Attacked by Another Canine
4 Tips For Handling Yourself & Your Pet
When another dog attacks you and your own, it can be a traumatizing experience. All of your instincts go on red alert, and you aren’t sure how to protect yourself and your pet at the same time. It’s natural to want to flee or fight back, but you should make sure you respond in an appropriate manner that doesn’t cause more injury to you or any animals involved. If you find yourself in a situation where you are being attacked by another canine, be sure to follow the advice given below.
Although it is essential to escaping with as minimal damage as possible, remaining calm, understanding canine body language and proper dog handling techniques can end an attack or even prevent one altogether.
Check For Warning Signs
Canine body language is subtle and can be hard to read, especially if you’re in a crowded place like a park where multiple triggers may be affecting a dog. There are various signs of anxiety and aggression in dogs that you may misread at first glance, but some to watch out for are:
- Licking its lips or flicking its tongue
- “Freezing” for short periods
- Turning head away while holding eye contact
- Low tail
- Drooling, shaking and excessive panting
If you notice a dog acting like this, it’s best to leave the area immediately. Dogs that are anxious and feel threatened are likely to lash out suddenly. Any dog that’s snarling, snapping, or lunging for another dog is also one that shouldn’t be approached or “dealt with” in any way. If you have a way to leave safely, you always should.
Stand Tall And Stay Calm
When a dog is attacking yours, do not start to run or make an effort to intervene because this could cause the dog to leap onto you.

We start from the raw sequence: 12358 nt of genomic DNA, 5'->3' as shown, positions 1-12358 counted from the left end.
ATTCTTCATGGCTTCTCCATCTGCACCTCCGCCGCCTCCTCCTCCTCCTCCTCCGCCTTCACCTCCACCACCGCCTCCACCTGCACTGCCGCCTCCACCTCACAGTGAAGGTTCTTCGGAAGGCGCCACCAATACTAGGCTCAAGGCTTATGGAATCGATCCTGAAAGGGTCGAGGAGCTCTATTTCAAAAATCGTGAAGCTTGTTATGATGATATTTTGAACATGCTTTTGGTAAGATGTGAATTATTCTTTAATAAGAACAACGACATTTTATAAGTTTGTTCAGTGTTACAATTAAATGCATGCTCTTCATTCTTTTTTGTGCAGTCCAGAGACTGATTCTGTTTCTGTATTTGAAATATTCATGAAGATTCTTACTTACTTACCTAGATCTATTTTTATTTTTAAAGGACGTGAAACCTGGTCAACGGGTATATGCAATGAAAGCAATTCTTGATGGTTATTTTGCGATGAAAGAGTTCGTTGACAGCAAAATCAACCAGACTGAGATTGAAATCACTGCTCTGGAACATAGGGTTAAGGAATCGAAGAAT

Instead, stay calm. Don’t make direct eye contact or turn your back, scream, or make any attempts to hit or kick the dog. Famous dog trainer Cesar Milan advises that you stand sideways to make yourself a narrower target. If you have an umbrella or cane, place it between you and the dog to make yourself appear bigger.
If your dog is being attacked by another canine, attempt to maneuver it away from the dog, but do not insert any part of your body in between the animals as a barrier. The best thing to do is get help and look for any physical object to place between them.
Be Calm But Firm
In a deep, authoritative voice (but not yelling), command the dog to “Back off!” You should still be avoiding eye contact and project a calm, assertive energy. In some cases, this type of intervention will scare off an anxious dog.
Get As Much Information As Possible
If the dog has an owner, collect their info. If they’re uncooperative, call the authorities. In general, you’ll want to gather information as if you were preparing to file a car insurance claim — the time, date, location and a full description of the dog will help immensely. If you or your dog are attacked by another dog, it may be a good idea to enlist the help of professionals.
You shouldn’t hesitate to speak to a lawyer if you were attacked by another canine. The experience can cause emotional trauma as well as severe injury to you and your pet. If anything, filing a suit with a lawyer will allow you to receive compensation for any veterinary bills incurred as a result of the attack.
A QUESTION FOR YOU: Have you and/or your pet been attacked by another canine? How did you handle it?
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